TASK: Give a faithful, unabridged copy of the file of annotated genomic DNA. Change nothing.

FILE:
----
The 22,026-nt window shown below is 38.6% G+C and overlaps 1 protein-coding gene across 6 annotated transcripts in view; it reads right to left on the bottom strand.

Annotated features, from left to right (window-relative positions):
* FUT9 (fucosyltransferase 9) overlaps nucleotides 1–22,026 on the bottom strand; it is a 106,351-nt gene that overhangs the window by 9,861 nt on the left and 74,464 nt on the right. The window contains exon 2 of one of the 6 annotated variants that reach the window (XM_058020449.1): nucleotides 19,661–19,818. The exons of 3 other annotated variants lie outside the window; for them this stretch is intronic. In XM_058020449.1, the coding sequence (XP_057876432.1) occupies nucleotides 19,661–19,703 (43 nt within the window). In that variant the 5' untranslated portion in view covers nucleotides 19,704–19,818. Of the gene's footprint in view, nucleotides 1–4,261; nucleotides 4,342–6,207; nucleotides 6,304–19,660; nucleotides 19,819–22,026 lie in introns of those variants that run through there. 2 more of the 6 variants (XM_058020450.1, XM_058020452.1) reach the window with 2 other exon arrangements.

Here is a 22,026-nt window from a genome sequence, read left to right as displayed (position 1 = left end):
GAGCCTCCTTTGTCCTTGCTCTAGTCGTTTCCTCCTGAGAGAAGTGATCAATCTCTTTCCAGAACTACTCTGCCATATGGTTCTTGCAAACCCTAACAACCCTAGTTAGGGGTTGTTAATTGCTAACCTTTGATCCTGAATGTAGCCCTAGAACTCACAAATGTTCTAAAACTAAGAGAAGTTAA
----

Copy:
The 22,026-nt window shown below is 38.6% G+C and overlaps 1 protein-coding gene across 6 annotated transcripts in view; it reads right to left on the bottom strand.

Annotated features, from left to right (window-relative positions):
* FUT9 (fucosyltransferase 9) overlaps nucleotides 1–22,026 on the bottom strand; it is a 106,351-nt gene that overhangs the window by 9,861 nt on the left and 74,464 nt on the right. The window contains exon 2 of one of the 6 annotated variants that reach the window (XM_058020449.1): nucleotides 19,661–19,818. The exons of 3 other annotated variants lie outside the window; for them this stretch is intronic. In XM_058020449.1, the coding sequence (XP_057876432.1) occupies nucleotides 19,661–19,703 (43 nt within the window). In that variant the 5' untranslated portion in view covers nucleotides 19,704–19,818. Of the gene's footprint in view, nucleotides 1–4,261; nucleotides 4,342–6,207; nucleotides 6,304–19,660; nucleotides 19,819–22,026 lie in introns of those variants that run through there. 2 more of the 6 variants (XM_058020450.1, XM_058020452.1) reach the window with 2 other exon arrangements.

Here is a 22,026-nt window from a genome sequence, read left to right as displayed (position 1 = left end):
GAGCCTCCTTTGTCCTTGCTCTAGTCGTTTCCTCCTGAGAGAAGTGATCAATCTCTTTCCAGAACTACTCTGCCATATGGTTCTTGCAAACCCTAACAACCCTAGTTAGGGGTTGTTAATTGCTAACCTTTGATCCTGAATGTAGCCCTAGAACTCACAAATGTTCTAAAACTAAGAGAAGTTAA